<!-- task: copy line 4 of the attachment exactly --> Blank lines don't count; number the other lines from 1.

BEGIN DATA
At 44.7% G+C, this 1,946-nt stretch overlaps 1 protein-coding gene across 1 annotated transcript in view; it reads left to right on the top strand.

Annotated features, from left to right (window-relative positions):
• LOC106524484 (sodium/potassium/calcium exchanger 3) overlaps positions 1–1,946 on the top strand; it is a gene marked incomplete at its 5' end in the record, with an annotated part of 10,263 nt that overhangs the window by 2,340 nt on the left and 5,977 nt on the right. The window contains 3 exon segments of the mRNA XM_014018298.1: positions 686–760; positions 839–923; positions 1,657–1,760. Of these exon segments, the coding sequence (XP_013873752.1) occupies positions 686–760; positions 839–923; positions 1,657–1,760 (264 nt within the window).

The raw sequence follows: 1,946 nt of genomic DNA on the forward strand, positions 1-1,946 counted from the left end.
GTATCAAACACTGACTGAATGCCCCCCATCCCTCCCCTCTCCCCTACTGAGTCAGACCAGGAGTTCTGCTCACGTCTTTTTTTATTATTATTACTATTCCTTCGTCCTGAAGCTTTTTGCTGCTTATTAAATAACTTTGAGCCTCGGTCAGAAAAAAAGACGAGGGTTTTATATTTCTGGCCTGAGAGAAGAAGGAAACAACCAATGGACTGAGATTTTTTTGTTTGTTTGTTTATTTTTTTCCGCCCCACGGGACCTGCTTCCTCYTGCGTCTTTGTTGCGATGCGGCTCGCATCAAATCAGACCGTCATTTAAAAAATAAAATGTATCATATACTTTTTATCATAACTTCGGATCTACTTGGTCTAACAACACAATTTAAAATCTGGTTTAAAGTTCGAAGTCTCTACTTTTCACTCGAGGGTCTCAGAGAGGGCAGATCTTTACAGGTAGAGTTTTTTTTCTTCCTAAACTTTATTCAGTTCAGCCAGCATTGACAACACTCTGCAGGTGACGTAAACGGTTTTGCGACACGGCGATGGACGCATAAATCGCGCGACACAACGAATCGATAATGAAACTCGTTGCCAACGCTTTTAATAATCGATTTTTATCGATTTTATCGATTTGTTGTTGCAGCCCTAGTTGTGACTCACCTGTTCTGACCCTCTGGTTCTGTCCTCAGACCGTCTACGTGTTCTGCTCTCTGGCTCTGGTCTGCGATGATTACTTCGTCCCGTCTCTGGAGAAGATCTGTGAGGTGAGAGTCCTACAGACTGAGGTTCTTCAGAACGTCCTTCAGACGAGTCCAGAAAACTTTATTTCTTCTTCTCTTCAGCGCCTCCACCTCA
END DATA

The raw sequence follows: 1,946 nt of genomic DNA on the forward strand, positions 1-1,946 counted from the left end.